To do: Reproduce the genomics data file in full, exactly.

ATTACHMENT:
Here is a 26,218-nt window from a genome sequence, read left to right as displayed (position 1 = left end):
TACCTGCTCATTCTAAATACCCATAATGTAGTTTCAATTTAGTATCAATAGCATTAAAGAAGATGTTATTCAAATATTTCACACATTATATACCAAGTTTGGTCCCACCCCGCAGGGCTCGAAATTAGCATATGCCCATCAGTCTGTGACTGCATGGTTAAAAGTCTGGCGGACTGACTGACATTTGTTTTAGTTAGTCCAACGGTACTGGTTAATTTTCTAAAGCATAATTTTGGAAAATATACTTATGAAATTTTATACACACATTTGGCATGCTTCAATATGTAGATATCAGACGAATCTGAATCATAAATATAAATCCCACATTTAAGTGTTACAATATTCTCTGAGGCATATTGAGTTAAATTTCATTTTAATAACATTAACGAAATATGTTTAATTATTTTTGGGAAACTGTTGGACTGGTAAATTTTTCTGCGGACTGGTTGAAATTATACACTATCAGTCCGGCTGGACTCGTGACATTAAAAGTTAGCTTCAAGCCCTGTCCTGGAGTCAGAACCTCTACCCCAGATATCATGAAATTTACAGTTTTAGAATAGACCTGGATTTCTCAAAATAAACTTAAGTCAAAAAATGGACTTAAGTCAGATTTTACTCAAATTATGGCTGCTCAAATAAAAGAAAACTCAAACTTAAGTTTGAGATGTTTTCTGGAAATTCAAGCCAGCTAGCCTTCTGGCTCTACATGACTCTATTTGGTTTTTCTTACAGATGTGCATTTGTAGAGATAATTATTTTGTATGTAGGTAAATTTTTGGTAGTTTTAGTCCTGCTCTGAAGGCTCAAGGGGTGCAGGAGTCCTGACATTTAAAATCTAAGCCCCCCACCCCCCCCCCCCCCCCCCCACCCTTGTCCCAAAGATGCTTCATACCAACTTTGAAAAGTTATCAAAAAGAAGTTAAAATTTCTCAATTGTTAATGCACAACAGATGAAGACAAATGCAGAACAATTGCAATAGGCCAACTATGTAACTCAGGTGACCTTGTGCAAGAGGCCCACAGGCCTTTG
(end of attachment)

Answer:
Here is a 26,218-nt window from a genome sequence, read left to right as displayed (position 1 = left end):
TACCTGCTCATTCTAAATACCCATAATGTAGTTTCAATTTAGTATCAATAGCATTAAAGAAGATGTTATTCAAATATTTCACACATTATATACCAAGTTTGGTCCCACCCCGCAGGGCTCGAAATTAGCATATGCCCATCAGTCTGTGACTGCATGGTTAAAAGTCTGGCGGACTGACTGACATTTGTTTTAGTTAGTCCAACGGTACTGGTTAATTTTCTAAAGCATAATTTTGGAAAATATACTTATGAAATTTTATACACACATTTGGCATGCTTCAATATGTAGATATCAGACGAATCTGAATCATAAATATAAATCCCACATTTAAGTGTTACAATATTCTCTGAGGCATATTGAGTTAAATTTCATTTTAATAACATTAACGAAATATGTTTAATTATTTTTGGGAAACTGTTGGACTGGTAAATTTTTCTGCGGACTGGTTGAAATTATACACTATCAGTCCGGCTGGACTCGTGACATTAAAAGTTAGCTTCAAGCCCTGTCCTGGAGTCAGAACCTCTACCCCAGATATCATGAAATTTACAGTTTTAGAATAGACCTGGATTTCTCAAAATAAACTTAAGTCAAAAAATGGACTTAAGTCAGATTTTACTCAAATTATGGCTGCTCAAATAAAAGAAAACTCAAACTTAAGTTTGAGATGTTTTCTGGAAATTCAAGCCAGCTAGCCTTCTGGCTCTACATGACTCTATTTGGTTTTTCTTACAGATGTGCATTTGTAGAGATAATTATTTTGTATGTAGGTAAATTTTTGGTAGTTTTAGTCCTGCTCTGAAGGCTCAAGGGGTGCAGGAGTCCTGACATTTAAAATCTAAGCCCCCCACCCCCCCCCCCCCCCCCCCACCCTTGTCCCAAAGATGCTTCATACCAACTTTGAAAAGTTATCAAAAAGAAGTTAAAATTTCTCAATTGTTAATGCACAACAGATGAAGACAAATGCAGAACAATTGCAATAGGCCAACTATGTAACTCAGGTGACCTTGTGCAAGAGGCCCACAGGCCTTTG